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How to Write a Literature Review

The Lakehead Orillia Library presents some helpful tips on how to conduct a literature review.
by

Lakehead Orillia Library

on 3 January 2013

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Transcript of How to Write a Literature Review

The Steps of Writing a
Literature Review Step 2: Identify the Literature Who are the leading experts, scholars, researchers, or theorists on the topic you wish to research?

What are the groundbreaking, controversial, and commonly-accepted viewpoints on this topic?

Possible resources include:
Books, journals, studies, conference proceedings, statistics, even websites! Just make sure that it's a credible source. Step 3: Critically Analyze the Literature To identify credible resources and critically analyze them, consider: authorship, objectivity, content, and coverage.

Authorship: What are the author's qualifications?

Objectivity: Is there any sort of bias?

Content: Is the content accurate? Are the author's claims well-supported?

Coverage: How comprehensive is the coverage? Are certain aspects of a topic ignored? Who is the intended audience? Step 5: Start Writing! A Literature Review: Provides an overview of a topic

Synthesizes and critiques the arguments of leading scholars relevant to your topic

Illustrates how your research is going to contrast, extend, or fill a gap in the existing research on your topic Step 4: Categorize Your Resources Do: Begin your research early!
Check with your professor and/or assignment handout about how to format your literature review
Narrow down your topic to a specific research question
Take notes as you read and select your resources
Consult with library staff if you need assistance! Don't: Treat resources individually; instead, synthesize the arguments and theories that are relevant to your research
List authors or book titles; instead, incorporate them into paragraphs as you synthesize and critique the existing literature on your topic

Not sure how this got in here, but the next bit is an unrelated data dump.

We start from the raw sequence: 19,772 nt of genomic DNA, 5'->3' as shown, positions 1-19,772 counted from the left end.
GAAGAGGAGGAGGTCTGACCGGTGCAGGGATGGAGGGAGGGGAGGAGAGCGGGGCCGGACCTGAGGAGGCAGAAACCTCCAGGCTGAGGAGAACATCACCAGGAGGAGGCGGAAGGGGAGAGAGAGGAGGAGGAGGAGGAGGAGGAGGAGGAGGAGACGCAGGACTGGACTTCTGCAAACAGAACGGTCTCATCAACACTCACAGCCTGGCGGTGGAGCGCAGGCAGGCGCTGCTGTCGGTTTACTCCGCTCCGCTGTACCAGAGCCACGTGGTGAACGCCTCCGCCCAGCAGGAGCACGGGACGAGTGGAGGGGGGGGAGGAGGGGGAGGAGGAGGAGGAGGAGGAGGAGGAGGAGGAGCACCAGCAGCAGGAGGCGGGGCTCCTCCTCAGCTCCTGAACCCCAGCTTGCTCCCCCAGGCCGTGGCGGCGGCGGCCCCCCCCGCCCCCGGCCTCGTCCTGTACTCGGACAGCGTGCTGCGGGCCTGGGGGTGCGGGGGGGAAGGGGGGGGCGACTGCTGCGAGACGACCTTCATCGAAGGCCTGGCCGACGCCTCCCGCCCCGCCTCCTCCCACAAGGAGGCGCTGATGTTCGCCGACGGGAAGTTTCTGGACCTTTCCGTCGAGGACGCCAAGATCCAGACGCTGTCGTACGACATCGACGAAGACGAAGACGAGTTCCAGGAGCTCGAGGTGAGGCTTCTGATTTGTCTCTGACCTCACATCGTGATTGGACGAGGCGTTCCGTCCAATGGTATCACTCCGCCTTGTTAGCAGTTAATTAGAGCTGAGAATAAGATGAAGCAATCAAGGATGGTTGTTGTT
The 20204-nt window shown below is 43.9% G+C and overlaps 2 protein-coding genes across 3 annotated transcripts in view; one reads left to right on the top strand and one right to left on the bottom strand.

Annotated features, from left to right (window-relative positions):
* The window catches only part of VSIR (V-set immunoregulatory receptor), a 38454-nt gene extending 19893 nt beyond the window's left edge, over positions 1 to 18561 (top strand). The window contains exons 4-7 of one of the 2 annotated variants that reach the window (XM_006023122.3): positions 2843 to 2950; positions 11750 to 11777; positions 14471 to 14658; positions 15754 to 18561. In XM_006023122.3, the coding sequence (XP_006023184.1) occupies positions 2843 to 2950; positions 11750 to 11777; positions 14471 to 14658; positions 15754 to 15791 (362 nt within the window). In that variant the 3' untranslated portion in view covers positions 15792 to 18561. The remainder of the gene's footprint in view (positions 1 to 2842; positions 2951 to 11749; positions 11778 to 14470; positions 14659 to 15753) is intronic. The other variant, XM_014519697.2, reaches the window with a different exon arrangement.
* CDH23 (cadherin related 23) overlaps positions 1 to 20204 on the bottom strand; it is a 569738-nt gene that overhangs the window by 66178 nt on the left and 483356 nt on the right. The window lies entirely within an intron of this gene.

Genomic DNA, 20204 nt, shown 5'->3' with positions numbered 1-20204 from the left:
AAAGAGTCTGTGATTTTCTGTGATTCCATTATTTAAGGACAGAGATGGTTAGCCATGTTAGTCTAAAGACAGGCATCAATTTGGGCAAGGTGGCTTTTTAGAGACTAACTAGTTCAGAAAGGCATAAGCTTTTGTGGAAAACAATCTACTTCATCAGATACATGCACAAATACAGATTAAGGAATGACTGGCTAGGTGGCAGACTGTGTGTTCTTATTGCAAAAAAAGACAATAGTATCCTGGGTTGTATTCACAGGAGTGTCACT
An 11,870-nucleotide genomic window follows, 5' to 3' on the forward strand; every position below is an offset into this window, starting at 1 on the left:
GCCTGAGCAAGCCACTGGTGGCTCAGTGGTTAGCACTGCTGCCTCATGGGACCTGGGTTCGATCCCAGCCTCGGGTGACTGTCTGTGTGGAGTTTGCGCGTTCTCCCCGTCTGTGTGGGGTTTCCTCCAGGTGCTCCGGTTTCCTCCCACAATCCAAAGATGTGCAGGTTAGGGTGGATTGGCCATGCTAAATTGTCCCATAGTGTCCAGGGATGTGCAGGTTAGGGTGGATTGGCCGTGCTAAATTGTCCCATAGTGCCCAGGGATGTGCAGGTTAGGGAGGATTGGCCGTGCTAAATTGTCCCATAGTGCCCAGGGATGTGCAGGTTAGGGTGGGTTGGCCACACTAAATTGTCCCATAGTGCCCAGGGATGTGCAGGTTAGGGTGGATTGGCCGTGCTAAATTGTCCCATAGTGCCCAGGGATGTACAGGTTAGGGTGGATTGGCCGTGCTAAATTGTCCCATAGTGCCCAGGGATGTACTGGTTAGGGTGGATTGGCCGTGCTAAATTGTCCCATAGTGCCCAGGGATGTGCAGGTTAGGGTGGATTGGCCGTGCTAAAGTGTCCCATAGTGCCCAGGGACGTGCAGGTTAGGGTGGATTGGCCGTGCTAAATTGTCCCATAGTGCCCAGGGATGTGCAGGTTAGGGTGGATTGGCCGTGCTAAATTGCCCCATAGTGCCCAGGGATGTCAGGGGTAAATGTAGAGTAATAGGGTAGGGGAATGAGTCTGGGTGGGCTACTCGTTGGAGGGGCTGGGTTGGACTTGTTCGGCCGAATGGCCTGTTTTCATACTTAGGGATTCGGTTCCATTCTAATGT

Try to cover everything that is written on a specific topic; instead, stick to the main arguments and theories of the leading scholars that are relevant to your research question Your library has books on how to write literature reviews! Questions? Comments? Contact the library!
orlib@lakeheadu.ca
705-330-4008 ext. 2250 Step 1: Formulate Your Research Question What are you genuinely interested in learning more about?

Do some preliminary research on your topic, to see what has already been said about the general topic you're interested in.

While researching, take note of anything that piques your curiosity and leaves you wanting to know more about a particular person, event, study, etc.
What has you asking "why" or "how" something happened?
These "why" and "how" questions are the beginning of your research question! Do you notice recurring themes in what researchers are saying on your topic, or similar viewpoints?

If so, categorize similar resources together. This will help you later on when you're writing your literature review.

When you address a particular sub-topic or viewpoint in a paragraph, you'll already have a list of the resources that address that viewpoint. Be sure to check with your professor for their preferred format for your literature review!

Some common characteristics of literature reviews:
Introduction
Research question
Important definitions of terms relevant to your research
Body (synthesize and critique existing literature and describe how your research will fit in)
Conclusion We can also show you some websites with other helpful tips for writing literature reviews.
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